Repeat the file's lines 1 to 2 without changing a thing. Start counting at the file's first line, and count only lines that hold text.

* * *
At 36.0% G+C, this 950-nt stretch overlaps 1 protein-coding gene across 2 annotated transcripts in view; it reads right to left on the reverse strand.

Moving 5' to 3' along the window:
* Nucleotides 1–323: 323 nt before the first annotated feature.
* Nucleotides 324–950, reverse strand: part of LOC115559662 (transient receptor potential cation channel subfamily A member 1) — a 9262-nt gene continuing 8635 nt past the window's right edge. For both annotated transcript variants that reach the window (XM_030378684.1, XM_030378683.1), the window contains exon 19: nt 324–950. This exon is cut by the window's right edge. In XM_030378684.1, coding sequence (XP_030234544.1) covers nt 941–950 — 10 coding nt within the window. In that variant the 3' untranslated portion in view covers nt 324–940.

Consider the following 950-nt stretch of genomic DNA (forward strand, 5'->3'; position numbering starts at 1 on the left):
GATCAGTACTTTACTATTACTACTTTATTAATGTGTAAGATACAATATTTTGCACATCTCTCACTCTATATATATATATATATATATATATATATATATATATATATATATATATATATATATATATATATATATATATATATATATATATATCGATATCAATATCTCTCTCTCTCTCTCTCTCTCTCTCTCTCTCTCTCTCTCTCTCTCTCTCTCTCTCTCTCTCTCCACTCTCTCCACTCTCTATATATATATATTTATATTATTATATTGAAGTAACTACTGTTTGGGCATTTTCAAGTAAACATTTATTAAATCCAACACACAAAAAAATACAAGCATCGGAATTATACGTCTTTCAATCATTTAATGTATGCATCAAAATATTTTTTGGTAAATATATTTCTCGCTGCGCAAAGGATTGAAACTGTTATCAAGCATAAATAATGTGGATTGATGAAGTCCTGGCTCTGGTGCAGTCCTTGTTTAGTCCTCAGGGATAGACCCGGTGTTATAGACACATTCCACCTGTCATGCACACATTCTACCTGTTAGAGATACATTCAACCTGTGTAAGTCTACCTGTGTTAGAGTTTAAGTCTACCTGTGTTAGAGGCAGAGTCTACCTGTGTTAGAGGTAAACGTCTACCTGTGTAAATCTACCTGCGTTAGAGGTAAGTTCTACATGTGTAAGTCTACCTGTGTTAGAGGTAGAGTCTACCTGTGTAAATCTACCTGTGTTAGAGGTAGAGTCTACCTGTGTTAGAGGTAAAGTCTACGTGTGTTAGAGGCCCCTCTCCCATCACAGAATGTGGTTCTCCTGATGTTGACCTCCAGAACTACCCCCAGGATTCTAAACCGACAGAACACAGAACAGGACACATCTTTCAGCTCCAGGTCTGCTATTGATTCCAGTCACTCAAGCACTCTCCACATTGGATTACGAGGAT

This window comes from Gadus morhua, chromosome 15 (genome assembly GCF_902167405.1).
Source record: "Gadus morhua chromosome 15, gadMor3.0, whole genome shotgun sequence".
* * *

At 36.0% G+C, this 950-nt stretch overlaps 1 protein-coding gene across 2 annotated transcripts in view; it reads right to left on the reverse strand.

Moving 5' to 3' along the window: